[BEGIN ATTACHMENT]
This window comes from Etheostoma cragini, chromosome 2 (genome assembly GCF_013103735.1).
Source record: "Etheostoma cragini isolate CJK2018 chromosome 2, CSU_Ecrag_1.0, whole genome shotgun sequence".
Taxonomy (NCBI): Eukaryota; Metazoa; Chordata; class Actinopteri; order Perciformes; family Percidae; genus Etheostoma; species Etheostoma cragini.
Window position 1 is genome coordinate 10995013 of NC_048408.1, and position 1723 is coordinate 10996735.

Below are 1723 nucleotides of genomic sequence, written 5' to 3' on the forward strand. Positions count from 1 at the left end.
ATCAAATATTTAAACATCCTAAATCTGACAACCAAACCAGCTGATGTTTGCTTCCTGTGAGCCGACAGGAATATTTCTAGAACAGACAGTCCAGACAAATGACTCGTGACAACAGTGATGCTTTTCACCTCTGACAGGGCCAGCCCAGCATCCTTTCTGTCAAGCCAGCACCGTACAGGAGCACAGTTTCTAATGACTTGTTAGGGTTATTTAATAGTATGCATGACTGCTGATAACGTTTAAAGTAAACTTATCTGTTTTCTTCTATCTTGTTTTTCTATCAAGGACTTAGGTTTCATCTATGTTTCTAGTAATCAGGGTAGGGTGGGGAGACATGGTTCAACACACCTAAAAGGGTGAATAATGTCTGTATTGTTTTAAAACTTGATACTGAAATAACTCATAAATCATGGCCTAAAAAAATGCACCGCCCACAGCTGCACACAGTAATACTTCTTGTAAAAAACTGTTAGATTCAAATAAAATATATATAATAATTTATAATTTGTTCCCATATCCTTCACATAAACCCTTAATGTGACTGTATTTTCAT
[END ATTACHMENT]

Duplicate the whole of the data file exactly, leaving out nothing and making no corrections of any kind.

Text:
This window comes from Etheostoma cragini, chromosome 2 (genome assembly GCF_013103735.1).
Source record: "Etheostoma cragini isolate CJK2018 chromosome 2, CSU_Ecrag_1.0, whole genome shotgun sequence".
Taxonomy (NCBI): Eukaryota; Metazoa; Chordata; class Actinopteri; order Perciformes; family Percidae; genus Etheostoma; species Etheostoma cragini.
Window position 1 is genome coordinate 10995013 of NC_048408.1, and position 1723 is coordinate 10996735.

Below are 1723 nucleotides of genomic sequence, written 5' to 3' on the forward strand. Positions count from 1 at the left end.
ATCAAATATTTAAACATCCTAAATCTGACAACCAAACCAGCTGATGTTTGCTTCCTGTGAGCCGACAGGAATATTTCTAGAACAGACAGTCCAGACAAATGACTCGTGACAACAGTGATGCTTTTCACCTCTGACAGGGCCAGCCCAGCATCCTTTCTGTCAAGCCAGCACCGTACAGGAGCACAGTTTCTAATGACTTGTTAGGGTTATTTAATAGTATGCATGACTGCTGATAACGTTTAAAGTAAACTTATCTGTTTTCTTCTATCTTGTTTTTCTATCAAGGACTTAGGTTTCATCTATGTTTCTAGTAATCAGGGTAGGGTGGGGAGACATGGTTCAACACACCTAAAAGGGTGAATAATGTCTGTATTGTTTTAAAACTTGATACTGAAATAACTCATAAATCATGGCCTAAAAAAATGCACCGCCCACAGCTGCACACAGTAATACTTCTTGTAAAAAACTGTTAGATTCAAATAAAATATATATAATAATTTATAATTTGTTCCCATATCCTTCACATAAACCCTTAATGTGACTGTATTTTCAT